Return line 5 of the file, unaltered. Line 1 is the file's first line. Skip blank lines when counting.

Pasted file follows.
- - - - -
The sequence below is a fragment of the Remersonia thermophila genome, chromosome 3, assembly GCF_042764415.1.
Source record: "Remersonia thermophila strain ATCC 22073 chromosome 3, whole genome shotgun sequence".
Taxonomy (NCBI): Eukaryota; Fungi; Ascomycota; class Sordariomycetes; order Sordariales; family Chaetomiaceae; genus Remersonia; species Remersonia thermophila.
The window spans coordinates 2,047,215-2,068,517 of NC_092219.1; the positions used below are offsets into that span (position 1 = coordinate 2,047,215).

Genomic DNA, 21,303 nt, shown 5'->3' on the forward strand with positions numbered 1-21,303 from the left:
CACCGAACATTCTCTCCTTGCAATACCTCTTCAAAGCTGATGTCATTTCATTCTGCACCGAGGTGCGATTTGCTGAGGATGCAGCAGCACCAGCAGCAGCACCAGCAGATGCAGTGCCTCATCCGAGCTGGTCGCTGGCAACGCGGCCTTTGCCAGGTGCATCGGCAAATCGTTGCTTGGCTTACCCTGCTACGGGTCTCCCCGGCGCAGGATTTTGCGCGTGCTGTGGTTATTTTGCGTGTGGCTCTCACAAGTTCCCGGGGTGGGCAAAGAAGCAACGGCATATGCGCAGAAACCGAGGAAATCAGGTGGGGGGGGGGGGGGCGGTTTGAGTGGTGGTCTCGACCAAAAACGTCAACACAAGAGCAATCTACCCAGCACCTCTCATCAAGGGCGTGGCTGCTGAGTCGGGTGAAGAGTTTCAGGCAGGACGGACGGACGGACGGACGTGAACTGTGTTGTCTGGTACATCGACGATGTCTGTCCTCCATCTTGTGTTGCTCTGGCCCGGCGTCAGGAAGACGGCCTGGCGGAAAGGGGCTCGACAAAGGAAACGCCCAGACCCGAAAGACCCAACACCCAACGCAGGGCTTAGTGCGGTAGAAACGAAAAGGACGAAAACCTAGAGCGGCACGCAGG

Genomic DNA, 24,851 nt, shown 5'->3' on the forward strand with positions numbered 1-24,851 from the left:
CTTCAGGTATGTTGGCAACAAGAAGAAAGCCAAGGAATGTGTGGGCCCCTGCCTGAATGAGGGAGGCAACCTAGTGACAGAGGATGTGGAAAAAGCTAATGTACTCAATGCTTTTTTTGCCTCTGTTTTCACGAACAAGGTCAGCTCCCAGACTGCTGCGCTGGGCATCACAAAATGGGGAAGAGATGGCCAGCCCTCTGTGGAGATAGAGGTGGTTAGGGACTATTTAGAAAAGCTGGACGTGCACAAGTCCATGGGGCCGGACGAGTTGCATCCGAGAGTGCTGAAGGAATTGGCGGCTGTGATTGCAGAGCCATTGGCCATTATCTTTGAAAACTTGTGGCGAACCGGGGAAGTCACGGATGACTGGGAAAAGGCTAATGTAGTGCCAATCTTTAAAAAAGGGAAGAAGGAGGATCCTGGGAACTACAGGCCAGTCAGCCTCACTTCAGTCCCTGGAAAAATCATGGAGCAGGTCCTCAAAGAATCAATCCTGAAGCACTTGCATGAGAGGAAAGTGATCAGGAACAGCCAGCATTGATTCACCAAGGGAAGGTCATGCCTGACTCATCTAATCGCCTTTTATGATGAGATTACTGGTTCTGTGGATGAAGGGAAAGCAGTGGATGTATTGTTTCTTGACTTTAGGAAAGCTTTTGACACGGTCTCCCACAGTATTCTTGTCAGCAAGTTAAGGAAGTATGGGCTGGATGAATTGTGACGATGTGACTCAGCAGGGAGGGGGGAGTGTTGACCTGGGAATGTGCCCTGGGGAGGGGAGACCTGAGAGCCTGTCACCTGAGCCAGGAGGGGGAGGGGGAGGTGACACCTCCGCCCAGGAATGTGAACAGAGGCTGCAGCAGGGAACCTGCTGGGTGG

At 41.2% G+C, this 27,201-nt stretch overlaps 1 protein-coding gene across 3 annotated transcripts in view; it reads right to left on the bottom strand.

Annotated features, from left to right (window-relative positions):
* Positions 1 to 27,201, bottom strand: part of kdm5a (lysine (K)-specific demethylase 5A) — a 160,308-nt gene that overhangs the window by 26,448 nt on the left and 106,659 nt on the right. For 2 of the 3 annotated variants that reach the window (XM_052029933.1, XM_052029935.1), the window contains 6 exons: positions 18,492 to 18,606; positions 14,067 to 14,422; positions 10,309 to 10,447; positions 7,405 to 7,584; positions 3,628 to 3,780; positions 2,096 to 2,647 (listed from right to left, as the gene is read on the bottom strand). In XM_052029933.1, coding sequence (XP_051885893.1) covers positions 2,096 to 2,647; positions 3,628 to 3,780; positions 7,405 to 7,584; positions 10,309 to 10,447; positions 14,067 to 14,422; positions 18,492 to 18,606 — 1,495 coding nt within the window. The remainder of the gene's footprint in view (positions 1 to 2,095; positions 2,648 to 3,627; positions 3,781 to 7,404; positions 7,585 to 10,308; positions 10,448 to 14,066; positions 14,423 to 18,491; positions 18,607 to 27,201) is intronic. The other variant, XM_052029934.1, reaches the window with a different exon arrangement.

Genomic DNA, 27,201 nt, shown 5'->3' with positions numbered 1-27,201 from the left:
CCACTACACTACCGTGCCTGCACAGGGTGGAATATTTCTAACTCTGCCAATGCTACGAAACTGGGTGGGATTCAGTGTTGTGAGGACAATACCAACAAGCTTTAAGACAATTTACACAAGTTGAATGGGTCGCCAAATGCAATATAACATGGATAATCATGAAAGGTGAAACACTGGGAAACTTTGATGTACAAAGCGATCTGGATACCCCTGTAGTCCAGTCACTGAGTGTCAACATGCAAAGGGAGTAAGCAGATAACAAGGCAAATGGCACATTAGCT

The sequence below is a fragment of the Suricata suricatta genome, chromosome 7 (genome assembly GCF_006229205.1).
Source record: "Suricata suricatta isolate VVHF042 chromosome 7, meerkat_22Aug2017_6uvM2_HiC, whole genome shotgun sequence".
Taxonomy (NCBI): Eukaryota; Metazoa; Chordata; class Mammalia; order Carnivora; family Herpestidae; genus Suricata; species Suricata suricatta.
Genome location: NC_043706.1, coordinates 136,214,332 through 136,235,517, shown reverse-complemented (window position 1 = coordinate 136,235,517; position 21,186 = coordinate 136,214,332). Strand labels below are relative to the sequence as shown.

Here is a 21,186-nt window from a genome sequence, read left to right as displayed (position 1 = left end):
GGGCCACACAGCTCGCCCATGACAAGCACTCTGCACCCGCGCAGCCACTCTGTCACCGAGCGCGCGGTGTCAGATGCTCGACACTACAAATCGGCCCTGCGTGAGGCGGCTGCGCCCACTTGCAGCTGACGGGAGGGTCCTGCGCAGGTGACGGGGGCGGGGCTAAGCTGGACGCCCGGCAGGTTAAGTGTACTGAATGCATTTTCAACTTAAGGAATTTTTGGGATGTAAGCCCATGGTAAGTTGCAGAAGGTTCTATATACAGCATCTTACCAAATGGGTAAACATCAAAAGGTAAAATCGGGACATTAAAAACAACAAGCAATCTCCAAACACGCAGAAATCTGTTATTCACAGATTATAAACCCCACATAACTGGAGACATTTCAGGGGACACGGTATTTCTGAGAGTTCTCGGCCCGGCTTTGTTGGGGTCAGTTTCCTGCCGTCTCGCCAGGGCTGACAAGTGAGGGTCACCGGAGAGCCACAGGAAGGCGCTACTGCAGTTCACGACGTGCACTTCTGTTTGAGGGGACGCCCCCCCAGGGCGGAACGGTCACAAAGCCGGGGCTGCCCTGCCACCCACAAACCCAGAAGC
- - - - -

Genomic DNA, 21,303 nt, shown 5'->3' on the forward strand with positions numbered 1-21,303 from the left: